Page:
Via Facebook, I found a story in the online New York Times Magazine on the data mining Target does with the information it collects when we buy its products using a credit card, coupon, or anything else that identifies us as the purchaser. Their data analysis is so good that they can determine, with a high level of confidence, whether a shopper is pregnant and when she is due. According to the story, they were even determined that a teenage girl was pregnant before her father did!
Similarly, Google’s new privacy statement has raised concerns about how much information we, sometimes unconsciously, give to them.
I don’t think these companies are doing anything illegal or even necessarily unethical. We and they are participating in a business transaction; in effect, we sell all of this information about ourselves for the price of credit card rewards, coupons, e-mail, internet searching, online documents, other services and benefits, and even this blog. If I want, I can simply stop participating in many of these transactions, as an article in Forbes suggests, by paying mostly (on only) in cash.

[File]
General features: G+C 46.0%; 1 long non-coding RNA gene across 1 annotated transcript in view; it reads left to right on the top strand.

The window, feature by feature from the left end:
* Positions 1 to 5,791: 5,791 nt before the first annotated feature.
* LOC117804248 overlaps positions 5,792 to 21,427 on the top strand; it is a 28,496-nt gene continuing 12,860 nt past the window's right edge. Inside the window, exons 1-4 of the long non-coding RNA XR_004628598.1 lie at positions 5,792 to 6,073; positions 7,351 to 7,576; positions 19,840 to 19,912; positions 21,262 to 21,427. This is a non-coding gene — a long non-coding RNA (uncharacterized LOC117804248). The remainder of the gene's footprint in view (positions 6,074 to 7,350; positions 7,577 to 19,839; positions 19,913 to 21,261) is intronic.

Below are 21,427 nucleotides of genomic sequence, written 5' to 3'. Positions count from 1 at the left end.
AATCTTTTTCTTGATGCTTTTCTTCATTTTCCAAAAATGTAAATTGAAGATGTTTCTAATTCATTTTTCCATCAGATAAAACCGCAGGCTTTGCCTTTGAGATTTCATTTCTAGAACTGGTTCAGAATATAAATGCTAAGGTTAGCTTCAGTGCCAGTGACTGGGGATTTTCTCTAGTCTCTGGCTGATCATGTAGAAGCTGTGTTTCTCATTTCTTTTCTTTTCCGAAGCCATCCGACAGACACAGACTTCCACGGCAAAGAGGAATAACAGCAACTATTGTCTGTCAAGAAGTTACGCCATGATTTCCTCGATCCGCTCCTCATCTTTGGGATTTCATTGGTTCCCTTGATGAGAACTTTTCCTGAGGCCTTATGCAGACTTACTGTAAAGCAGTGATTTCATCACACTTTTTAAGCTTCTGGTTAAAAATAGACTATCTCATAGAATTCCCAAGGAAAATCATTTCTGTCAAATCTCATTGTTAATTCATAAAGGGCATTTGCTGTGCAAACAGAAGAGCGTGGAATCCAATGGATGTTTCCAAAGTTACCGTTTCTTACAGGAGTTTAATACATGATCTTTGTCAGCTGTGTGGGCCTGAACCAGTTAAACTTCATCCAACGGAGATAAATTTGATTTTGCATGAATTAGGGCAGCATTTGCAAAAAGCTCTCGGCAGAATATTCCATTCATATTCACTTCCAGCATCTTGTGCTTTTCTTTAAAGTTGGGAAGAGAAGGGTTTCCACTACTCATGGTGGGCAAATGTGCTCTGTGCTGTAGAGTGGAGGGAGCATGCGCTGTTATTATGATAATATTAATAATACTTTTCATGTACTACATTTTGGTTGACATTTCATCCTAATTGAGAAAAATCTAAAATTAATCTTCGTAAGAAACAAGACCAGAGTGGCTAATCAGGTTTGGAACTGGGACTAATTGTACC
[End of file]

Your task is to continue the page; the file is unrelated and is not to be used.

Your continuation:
I am beginning to realize that I have not been sufficiently conscious of this transaction even though I have thoroughly participated in it. I have not stopped to ask the question, “How much is my information worth?” Certainly I have implicitly decided its price, but is that the right price? Does that price reflect its true value? I am asking these questions now, and I am not sure what the answers will be.